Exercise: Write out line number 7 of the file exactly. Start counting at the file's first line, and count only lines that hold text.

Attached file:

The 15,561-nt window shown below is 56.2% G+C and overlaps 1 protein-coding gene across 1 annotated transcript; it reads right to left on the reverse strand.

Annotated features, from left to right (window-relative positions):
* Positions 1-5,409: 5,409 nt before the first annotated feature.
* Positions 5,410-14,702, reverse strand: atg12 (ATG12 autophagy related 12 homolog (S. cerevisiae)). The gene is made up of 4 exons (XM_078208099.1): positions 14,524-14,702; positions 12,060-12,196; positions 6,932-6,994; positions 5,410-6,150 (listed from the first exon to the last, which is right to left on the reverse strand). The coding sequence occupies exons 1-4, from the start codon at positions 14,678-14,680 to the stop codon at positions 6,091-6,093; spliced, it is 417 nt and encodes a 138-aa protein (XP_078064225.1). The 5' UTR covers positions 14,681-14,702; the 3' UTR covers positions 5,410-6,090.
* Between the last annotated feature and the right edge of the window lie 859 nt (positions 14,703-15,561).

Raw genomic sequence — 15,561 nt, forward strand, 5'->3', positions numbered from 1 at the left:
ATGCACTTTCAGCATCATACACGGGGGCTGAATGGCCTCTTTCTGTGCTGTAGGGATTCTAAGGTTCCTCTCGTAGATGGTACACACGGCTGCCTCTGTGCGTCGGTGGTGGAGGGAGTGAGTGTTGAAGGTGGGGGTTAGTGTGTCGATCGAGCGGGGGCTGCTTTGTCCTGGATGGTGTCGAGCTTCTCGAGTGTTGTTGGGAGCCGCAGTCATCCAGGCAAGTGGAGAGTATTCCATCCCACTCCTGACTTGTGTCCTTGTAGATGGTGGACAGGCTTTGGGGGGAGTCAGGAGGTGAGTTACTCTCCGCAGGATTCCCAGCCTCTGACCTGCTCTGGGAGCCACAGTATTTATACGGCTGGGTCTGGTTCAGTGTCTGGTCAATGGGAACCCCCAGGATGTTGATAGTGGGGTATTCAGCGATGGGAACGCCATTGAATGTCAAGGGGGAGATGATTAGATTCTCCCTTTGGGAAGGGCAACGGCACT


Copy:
ATGCACTTTCAGCATCATACACGGGGGCTGAATGGCCTCTTTCTGTGCTGTAGGGATTCTAAGGTTCCTCTCGTAGATGGTACACACGGCTGCCTCTGTGCGTCGGTGGTGGAGGGAGTGAGTGTTGAAGGTGGGGGTTAGTGTGTCGATCGAGCGGGGGCTGCTTTGTCCTGGATGGTGTCGAGCTTCTCGAGTGTTGTTGGGAGCCGCAGTCATCCAGGCAAGTGGAGAGTATTCCATCCCACTCCTGACTTGTGTCCTTGTAGATGGTGGACAGGCTTTGGGGGGAGTCAGGAGGTGAGTTACTCTCCGCAGGATTCCCAGCCTCTGACCTGCTCTGGGAGCCACAGTATTTATACGGCTGGGTCTGGTTCAGTGTCTGGTCAATGGGAACCCCCAGGATGTTGATAGTGGGGTATTCAGCGATGGGAACGCCATTGAATGTCAAGGGGGAGATGATTAGATTCTCCCTTTGGGAAGGGCAACGGCACT